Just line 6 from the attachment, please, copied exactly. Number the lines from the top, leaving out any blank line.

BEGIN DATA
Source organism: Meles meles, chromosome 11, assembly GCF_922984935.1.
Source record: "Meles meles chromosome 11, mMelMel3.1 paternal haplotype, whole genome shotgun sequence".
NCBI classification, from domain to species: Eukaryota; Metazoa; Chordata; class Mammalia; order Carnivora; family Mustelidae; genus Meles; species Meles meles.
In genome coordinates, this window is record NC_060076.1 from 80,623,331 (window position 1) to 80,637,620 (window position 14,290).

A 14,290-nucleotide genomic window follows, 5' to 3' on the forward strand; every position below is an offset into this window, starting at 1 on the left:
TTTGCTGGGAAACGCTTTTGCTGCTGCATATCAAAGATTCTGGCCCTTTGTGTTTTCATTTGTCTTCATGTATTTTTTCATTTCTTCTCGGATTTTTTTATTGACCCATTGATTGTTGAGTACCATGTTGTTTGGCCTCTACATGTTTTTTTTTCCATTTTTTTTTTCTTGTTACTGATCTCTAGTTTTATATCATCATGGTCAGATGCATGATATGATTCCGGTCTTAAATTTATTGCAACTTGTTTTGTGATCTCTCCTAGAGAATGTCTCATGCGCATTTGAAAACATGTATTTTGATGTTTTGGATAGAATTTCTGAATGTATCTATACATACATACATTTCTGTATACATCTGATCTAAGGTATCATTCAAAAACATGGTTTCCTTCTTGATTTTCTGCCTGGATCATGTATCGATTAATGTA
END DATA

TTTGCTGGGAAACGCTTTTGCTGCTGCATATCAAAGATTCTGGCCCTTTGTGTTTTCATTTGTCTTCATGTATTTTTTCATTTCTTCTCGGATTTTTTTATTGACCCATTGATTGTTGAGTACCATGTTGTTTGGCCTCTACATGTTTTTTTTTCCATTTTTTTTTTCTTGTTACTGATCTCTAGTTTTATATCATCATGGTCAGATGCATGATATGATTCCGGTCTTAAATTTATTGCAACTTGTTTTGTGATCTCTCCTAGAGAATGTCTCATGCGCATTTGAAAACATGTATTTTGATGTTTTGGATAGAATTTCTGAATGTATCTATACATACATACATTTCTGTATACATCTGATCTAAGGTATCATTCAAAAACATGGTTTCCTTCTTGATTTTCTGCCTGGATCATGTATCGATTAATGTA